People v Baker, 2005 NY Slip Op 07226
In another decision dealing with the border between "intentional" and "depraved indifference" murder in the wake of Gonzalez and Payne, the Fourth Department affirmed defendant's "depraved indifference" murder conviction in People v Baker, finding that there was a reasonable view of the evidence to conclude that defendant recklessly caused the victim's death by shooting him in the chest. (See People v Baker, 2005 WL 2404847, 2005 NY Slip Op 07226 [decision available here].)
The facts, as summarized in the Court's opinion:
The record establishes that defendant approached the two victims and shot the first victim in the chest, which eventually caused the death of that victim, and defendant then shot the second victim. The first victim ran after being shot, but defendant did not follow him. Instead, defendant approached the second victim, stood over him, and continued to shoot him from inches away, pulling the trigger of his weapon while aiming it at the second victim even after there was no remaining ammunition.
Given those facts, the Court held that "a rational jury could have had a reasonable doubt with respect to whether defendant's acts were 'specifically designed to cause the death of the [first] victim.'" (Id.) I'll buy that--it seems from the facts that the second victim was the real target of defendant's aggression, and the first victim was shot so defendant could get to the second victim. But acknowledging that defendant may not have intended to kill the first victim does not necessarily establish that defendant acted "recklessly" in shooting the first victim--indeed, from the facts of the decision it seems as if defendant intentionally shot the first victim in order to get to the second victim. In that case, manslaughter in the first degree would seem to be a proper conviction--defendant intended to cause the first victim serious physical injury by shooting him in the chest, and the victim ultimately died--but is the reckless mens rea required for "depraved indifference" murder established?
The Fourth Department obviously thought so in Baker, although in another decision from this packet dealing with the same issue, the Court found legally insufficient facts to support a defendant's "depraved indifference" murder conviction where defendant stabbed his victim once in the chest. (See People v Lawhorn, 2005 WL 2403844, 2005 NY Slip Op 07058 [available here].) See my previous posts on Lawhorn here and here. Perhaps the fact that there was more than one victim in Baker and only one victim in Lawhorn was a factor in the Fourth Department's distinction between the two cases. (See Lawhorn [stressing that a "'one-on-one shooting or knifing (or similar killing) can almost never qualify as depraved indifference murder'" [citations omitted].) But certainly some tension exists between the Lawhorn and Baker decisions (i.e. one shot in the chest can support finding of "reckless" killing [Baker] but one stab wound in chest cannot support "reckless" killing [Lawhorn]). Perhaps that is why Justice Pine wrote a separate concurring opinion in Baker that would have affirmed the depraved indifference conviction on the much more narrow preservation ground. (See Baker, 2005 NY Slip Op 07226.) The implication of Justice Pine's concurrence is that she would not have found the evidence legally sufficient to support the depraved indifference count (presumably reasoning that, if a single stab wound to the chest was sufficient to rule out a depraved indifference murder conviction under Lawhorn, a single gunshot to the chest should likewise render Baker's depraved indifference murder conviction infirm), but would not have reached the issue because it was not preserved for review.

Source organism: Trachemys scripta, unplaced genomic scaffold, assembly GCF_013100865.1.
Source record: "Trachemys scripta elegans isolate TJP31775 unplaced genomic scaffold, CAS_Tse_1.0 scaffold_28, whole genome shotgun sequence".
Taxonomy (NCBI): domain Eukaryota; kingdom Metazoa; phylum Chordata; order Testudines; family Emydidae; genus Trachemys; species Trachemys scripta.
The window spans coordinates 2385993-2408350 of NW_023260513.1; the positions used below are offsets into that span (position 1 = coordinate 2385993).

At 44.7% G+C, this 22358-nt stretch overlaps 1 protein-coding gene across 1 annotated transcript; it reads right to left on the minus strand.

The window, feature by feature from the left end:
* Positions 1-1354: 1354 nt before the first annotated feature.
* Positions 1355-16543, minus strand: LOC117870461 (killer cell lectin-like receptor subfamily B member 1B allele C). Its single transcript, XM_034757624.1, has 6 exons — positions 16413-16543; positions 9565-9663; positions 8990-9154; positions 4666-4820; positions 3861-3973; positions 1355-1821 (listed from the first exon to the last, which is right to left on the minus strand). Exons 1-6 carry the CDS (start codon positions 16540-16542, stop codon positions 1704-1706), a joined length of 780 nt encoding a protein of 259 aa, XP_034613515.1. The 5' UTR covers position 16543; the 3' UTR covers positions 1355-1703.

For what it's worth, I think the facts of Baker could support both a conviction for manslaughter in the first degree and depraved indifference murder--defendant could have intended to cause serious physical injury to the victim (thus satisfying the mens rea requirement for manslaughter 1st) and simultaneously been aware of and ignored that by shooting the victim he was creating a substantial and unjustified risk of death (thus satisfying the mens rea requirement for depraved indifference murder). In fact, I had an argument with my co-workers on this point for the better part of two hours this morning. I will post at length soon why I think I am right. But for now, the arguably inconsistent results from the Fourth Department in Lawhorn and Baker illustrate how the Appellate Divisions are struggling to set the boundaries between "depraved indifference" and "intentional" murder after Gonzalez and Payne.